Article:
Council Charts Future of Pier
By Olin Ericksen
August 17 -- A wave of change may soon wash over the Santa Monica Pier after City officials last week approved guidelines to return boating to the financially struggling tourist destination, bring in more restaurants and, possibly, open a controversial performing arts venue.
If all environmental reviews go well, inside a year, a gangway may be constructed to the west of the pier, eventually bringing back such activities as sport fishing and sightseeing educational and research excursions – which have been absent for more than two decades after storms ravaged the wooden pier.
In other efforts to pump cash into the pier’s bottom line, future pier patrons may find themselves sipping old-fashion floats at a soda fountain after a ride around the carousel, or eating at two new restaurants, one planned for the center of the pier, that would offer a “distinct palette”.
“It’s with great excitement we present these updated guidelines,” Ben Franz-Knight, executive director for the non-profit Pier Restoration Corporation (PRC), told the City Council last week.
But while the council unanimously approved the guidelines -- which have been in the works for three years -- some council members sharply questioned why a performance arts venue would be the best use of space at the struggling pier.
“I think we’d like the pier to generate more revenue towards its operating expenses,” Mayor Bob Holbrook said.
“The pier has operated in the red for a number of years and it’s a cultural institution in the City, and so I don’t think, tolerate is the right word to use, but we understand that it is difficult to hit the break even point,” Council member Richard Bloom said.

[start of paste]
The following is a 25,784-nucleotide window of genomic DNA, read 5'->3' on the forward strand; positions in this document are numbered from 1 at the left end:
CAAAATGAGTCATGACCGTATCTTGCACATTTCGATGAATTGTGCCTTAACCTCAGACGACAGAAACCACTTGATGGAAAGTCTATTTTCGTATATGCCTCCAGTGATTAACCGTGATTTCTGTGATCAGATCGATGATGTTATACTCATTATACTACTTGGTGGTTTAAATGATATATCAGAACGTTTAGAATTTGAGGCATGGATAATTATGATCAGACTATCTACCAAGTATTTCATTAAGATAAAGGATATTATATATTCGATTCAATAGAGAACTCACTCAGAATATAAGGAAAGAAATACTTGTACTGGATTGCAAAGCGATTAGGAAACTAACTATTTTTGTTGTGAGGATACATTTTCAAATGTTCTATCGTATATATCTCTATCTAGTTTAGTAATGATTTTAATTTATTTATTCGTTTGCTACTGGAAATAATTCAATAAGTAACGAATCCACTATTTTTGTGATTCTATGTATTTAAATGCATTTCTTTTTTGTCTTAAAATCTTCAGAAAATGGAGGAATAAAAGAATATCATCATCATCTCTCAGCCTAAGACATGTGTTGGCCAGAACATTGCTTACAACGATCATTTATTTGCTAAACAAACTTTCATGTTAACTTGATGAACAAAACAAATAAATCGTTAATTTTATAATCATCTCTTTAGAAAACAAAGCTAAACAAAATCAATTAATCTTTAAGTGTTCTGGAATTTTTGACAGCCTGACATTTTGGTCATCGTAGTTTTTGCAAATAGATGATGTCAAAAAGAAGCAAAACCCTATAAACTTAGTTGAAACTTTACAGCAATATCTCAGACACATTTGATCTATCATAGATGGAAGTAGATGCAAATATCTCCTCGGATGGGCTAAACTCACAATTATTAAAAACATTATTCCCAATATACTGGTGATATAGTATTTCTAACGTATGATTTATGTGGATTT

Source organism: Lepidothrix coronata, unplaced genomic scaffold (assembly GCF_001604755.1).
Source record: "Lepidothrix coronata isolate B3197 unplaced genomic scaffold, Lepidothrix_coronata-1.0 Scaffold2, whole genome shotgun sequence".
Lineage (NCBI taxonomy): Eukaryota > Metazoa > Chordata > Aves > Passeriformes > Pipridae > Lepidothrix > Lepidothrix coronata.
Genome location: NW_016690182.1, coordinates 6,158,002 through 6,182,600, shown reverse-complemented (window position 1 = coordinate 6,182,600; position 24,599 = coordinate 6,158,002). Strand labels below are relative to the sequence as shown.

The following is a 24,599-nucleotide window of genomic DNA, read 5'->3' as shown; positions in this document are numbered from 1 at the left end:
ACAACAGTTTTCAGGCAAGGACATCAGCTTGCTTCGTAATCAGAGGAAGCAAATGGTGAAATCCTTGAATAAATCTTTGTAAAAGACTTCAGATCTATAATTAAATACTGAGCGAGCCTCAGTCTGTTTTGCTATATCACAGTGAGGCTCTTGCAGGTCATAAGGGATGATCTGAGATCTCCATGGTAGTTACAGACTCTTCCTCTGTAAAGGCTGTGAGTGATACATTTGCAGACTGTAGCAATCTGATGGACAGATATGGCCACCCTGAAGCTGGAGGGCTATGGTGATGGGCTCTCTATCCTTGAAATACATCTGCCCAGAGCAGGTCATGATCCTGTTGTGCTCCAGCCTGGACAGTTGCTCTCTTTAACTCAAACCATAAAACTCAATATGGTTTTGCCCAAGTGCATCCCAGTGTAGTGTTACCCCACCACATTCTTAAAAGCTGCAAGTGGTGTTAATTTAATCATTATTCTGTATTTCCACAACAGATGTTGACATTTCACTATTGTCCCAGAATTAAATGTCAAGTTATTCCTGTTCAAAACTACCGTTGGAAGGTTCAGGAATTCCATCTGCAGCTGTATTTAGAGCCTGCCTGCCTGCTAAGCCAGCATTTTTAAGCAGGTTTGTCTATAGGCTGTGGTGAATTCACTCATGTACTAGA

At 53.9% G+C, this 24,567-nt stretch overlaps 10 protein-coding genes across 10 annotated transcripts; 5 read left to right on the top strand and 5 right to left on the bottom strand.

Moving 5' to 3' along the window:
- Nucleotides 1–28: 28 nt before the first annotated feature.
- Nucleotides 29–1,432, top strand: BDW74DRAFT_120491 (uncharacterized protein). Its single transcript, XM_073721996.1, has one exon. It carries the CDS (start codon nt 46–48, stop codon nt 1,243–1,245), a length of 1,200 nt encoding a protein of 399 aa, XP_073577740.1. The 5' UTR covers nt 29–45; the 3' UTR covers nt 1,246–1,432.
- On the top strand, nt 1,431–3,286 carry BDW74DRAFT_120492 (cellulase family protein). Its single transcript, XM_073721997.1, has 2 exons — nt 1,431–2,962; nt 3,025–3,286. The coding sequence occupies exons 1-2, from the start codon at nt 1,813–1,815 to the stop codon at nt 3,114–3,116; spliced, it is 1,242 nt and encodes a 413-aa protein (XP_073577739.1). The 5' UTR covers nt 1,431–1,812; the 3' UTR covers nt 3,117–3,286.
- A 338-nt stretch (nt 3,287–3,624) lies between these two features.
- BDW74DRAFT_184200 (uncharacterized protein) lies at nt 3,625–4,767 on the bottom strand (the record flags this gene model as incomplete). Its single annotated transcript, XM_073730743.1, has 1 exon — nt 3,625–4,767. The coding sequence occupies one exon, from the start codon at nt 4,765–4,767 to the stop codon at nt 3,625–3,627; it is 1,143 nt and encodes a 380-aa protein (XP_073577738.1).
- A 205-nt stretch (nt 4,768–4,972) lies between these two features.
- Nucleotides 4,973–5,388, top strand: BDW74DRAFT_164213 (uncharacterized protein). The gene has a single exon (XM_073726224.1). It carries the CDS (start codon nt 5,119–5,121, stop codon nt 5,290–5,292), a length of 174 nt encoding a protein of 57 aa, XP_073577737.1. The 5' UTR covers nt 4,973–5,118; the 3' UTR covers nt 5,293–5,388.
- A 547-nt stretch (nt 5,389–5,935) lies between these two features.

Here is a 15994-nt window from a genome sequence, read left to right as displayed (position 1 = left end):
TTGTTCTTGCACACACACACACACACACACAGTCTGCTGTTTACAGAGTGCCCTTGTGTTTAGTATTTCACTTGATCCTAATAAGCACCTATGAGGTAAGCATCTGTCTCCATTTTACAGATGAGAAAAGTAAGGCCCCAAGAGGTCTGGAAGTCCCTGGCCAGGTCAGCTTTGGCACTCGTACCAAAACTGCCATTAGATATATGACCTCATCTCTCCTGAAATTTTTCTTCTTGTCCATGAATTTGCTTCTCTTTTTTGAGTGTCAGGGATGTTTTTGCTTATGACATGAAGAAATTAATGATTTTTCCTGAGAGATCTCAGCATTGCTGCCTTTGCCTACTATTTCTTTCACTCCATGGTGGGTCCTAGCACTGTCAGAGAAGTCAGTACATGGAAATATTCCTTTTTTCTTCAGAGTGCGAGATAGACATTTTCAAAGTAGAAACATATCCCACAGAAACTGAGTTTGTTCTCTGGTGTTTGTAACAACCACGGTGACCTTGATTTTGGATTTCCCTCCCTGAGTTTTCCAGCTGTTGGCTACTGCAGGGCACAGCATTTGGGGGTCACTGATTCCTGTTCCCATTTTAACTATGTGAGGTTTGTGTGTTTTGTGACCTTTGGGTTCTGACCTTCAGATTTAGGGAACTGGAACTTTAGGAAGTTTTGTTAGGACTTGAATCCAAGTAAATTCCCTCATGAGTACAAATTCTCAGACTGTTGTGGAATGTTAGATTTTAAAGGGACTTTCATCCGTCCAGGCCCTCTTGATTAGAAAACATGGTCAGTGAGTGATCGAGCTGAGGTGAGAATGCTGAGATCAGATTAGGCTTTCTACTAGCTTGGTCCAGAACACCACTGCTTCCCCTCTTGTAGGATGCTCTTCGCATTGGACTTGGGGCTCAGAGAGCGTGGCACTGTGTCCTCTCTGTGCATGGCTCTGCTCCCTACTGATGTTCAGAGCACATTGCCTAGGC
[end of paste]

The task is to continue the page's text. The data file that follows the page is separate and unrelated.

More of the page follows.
“Have we considered changing the criteria for that type of use whereby it might provide some better economic viability than the theater or performing space?” Bloom asked pier officials.
In addition to seeking bids from performance companies, Bloom successfully sponsored a motion directing City officials to seek bids from restaurants for the location at 250 Santa Monica Pier slated for the arts venue.
The space, which is next to the historic carousel, is being used for special events after two different nightclubs failed to pay the rent.
Franz-Knight and others countered that while a performance venue itself may not generate the $120,000 in rent a year that a restaurant might, it could be a regional and local draw and would add a touch of culture to the pier’s commercial ambiance.
“The boards’ desire and grand picture of the pier is to balance all the commercial and the cultural uses,” Franz-Knight said, noting the success of a recent art exhibit near the pier called “Ashes and Snow.”
“As (with) our recent experiences with Ashes and Snow, cultural events tend to draw an audience to the pier in significant amounts of people,” he said.
It is unclear what type of venue -- whether a comedy club or live theater -- the arts space might house.
What is clear is that PRC officials envision extensive commercial development on the gangway, new restaurants on the pier and a café or eatery adjoined to the arts venue to balance any losses incurred by the performance space.
Now that the PRC has council approval, it can move forward with bidding on construction of the gangway, on the condition that any future activities at the site can be sustainable and in accordance with anti-terrorism measures currently being instituted by police.
Franz-Knight said PRC officials have already consulted with fire and police departments and will seek input from environmental groups, such as Heal the Bay. Already, though, there is talk of using bio-diesel fuel for any boats operated off the gangway.
“We believe it is viable to bring back boating 200-plus days a year, with fishing, water taxis and tours of the Bay -- something we think is critical to remain true to the history of the pier, but also make sure we are competitive with other venues around the state,” Franz-Knight said.
If construction of the gangway occurs in a year, Santa Monicans could
see boats marked for tourist dollars bobbing in the bay in two to three
years, he said.
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